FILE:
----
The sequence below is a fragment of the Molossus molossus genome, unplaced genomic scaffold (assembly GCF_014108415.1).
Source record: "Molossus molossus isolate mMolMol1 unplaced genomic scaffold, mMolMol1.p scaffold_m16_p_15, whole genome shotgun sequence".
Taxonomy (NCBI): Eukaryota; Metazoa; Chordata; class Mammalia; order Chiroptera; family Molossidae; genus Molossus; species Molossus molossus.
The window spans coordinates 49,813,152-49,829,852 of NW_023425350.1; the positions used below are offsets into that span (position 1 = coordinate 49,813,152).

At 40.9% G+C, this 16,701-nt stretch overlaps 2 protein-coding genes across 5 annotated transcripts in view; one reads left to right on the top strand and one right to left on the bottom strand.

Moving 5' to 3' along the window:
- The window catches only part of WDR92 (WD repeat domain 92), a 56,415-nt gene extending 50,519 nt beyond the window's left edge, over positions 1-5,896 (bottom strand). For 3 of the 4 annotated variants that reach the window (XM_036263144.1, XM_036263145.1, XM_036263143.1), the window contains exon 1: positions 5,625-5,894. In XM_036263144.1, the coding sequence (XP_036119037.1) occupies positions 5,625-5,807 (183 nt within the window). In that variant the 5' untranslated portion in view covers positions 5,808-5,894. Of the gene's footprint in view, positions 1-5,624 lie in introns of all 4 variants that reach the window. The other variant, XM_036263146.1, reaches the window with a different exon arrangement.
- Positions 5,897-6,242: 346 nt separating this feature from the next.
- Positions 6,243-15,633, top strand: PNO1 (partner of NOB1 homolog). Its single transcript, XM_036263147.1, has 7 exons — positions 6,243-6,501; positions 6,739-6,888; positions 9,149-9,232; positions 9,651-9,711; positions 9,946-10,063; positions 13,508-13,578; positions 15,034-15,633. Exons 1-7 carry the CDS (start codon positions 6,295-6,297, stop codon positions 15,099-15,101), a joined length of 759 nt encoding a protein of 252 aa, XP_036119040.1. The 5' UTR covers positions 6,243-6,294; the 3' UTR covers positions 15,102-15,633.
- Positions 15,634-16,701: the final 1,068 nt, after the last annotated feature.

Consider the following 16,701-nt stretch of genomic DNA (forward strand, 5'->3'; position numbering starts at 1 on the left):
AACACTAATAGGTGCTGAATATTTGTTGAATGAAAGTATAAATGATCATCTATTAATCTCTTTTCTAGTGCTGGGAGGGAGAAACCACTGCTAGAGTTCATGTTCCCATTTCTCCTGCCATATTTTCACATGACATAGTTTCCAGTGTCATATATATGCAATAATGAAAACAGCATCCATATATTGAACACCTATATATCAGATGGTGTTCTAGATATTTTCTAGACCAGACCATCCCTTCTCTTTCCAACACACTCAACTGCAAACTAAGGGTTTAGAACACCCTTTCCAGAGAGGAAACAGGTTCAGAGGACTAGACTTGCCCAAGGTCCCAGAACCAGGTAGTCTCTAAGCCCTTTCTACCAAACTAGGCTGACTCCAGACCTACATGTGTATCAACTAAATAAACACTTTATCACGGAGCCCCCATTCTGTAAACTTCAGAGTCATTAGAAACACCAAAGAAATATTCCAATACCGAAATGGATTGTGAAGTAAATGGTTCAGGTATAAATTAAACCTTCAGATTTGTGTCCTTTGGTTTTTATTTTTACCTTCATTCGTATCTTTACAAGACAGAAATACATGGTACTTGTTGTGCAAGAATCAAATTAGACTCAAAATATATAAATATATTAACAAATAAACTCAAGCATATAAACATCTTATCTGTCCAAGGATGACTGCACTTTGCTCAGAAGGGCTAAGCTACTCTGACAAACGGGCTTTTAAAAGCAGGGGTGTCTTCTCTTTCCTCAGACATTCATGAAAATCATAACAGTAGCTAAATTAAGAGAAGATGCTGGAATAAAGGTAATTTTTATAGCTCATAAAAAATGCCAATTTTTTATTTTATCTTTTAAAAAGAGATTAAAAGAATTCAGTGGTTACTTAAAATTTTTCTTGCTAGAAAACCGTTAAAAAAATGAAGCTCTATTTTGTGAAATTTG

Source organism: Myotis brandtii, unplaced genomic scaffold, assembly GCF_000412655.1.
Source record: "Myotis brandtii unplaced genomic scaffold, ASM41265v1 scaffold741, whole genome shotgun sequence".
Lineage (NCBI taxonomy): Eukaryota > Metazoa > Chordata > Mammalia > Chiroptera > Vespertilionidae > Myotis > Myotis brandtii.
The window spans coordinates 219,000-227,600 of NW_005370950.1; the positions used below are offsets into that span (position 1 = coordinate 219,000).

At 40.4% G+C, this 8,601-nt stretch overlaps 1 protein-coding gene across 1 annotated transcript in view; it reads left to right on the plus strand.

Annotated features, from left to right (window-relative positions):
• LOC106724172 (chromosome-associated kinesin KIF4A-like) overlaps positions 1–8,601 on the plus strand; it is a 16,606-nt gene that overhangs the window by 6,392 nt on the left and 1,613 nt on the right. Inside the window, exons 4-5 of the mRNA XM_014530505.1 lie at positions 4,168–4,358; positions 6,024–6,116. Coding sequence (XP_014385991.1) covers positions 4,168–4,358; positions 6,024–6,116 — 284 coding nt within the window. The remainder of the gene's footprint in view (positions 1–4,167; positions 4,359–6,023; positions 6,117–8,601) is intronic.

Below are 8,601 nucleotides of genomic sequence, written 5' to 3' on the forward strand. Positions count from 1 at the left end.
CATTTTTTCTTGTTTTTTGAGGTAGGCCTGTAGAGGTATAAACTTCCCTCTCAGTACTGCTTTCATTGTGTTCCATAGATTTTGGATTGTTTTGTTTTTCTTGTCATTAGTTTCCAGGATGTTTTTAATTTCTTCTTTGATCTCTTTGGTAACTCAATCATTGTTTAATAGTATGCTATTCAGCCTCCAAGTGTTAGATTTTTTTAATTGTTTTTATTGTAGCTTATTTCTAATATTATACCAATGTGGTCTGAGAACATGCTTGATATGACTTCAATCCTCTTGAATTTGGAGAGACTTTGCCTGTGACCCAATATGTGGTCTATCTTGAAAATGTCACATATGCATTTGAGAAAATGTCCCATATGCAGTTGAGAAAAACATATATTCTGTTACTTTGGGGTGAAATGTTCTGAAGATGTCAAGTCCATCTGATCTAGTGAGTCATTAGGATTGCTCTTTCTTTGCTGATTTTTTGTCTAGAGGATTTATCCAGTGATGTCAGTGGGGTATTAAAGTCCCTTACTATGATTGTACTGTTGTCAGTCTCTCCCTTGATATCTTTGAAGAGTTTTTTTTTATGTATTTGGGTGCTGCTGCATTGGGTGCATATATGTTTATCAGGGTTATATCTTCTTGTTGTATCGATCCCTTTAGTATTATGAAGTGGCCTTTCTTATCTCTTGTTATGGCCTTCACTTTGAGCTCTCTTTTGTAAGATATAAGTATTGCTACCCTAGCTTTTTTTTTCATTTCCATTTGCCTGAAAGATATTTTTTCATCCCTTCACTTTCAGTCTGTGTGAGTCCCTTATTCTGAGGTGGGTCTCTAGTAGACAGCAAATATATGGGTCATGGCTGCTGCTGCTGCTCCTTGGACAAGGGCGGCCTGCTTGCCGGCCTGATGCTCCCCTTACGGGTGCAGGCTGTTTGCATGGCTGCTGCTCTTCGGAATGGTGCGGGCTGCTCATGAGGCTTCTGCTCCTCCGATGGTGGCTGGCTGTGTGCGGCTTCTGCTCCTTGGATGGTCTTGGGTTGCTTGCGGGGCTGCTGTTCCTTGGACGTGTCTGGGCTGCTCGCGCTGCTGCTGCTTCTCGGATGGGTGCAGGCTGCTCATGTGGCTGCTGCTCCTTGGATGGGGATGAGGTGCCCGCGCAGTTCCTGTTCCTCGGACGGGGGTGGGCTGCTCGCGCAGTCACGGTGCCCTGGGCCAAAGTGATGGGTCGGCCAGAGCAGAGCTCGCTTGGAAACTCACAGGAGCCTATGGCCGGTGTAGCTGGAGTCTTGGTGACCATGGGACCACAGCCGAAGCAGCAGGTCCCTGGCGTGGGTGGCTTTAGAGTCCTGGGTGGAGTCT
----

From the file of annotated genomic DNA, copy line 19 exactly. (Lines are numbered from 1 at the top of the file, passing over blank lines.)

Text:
• LOC106724172 (chromosome-associated kinesin KIF4A-like) overlaps positions 1–8,601 on the plus strand; it is a 16,606-nt gene that overhangs the window by 6,392 nt on the left and 1,613 nt on the right. Inside the window, exons 4-5 of the mRNA XM_014530505.1 lie at positions 4,168–4,358; positions 6,024–6,116. Coding sequence (XP_014385991.1) covers positions 4,168–4,358; positions 6,024–6,116 — 284 coding nt within the window. The remainder of the gene's footprint in view (positions 1–4,167; positions 4,359–6,023; positions 6,117–8,601) is intronic.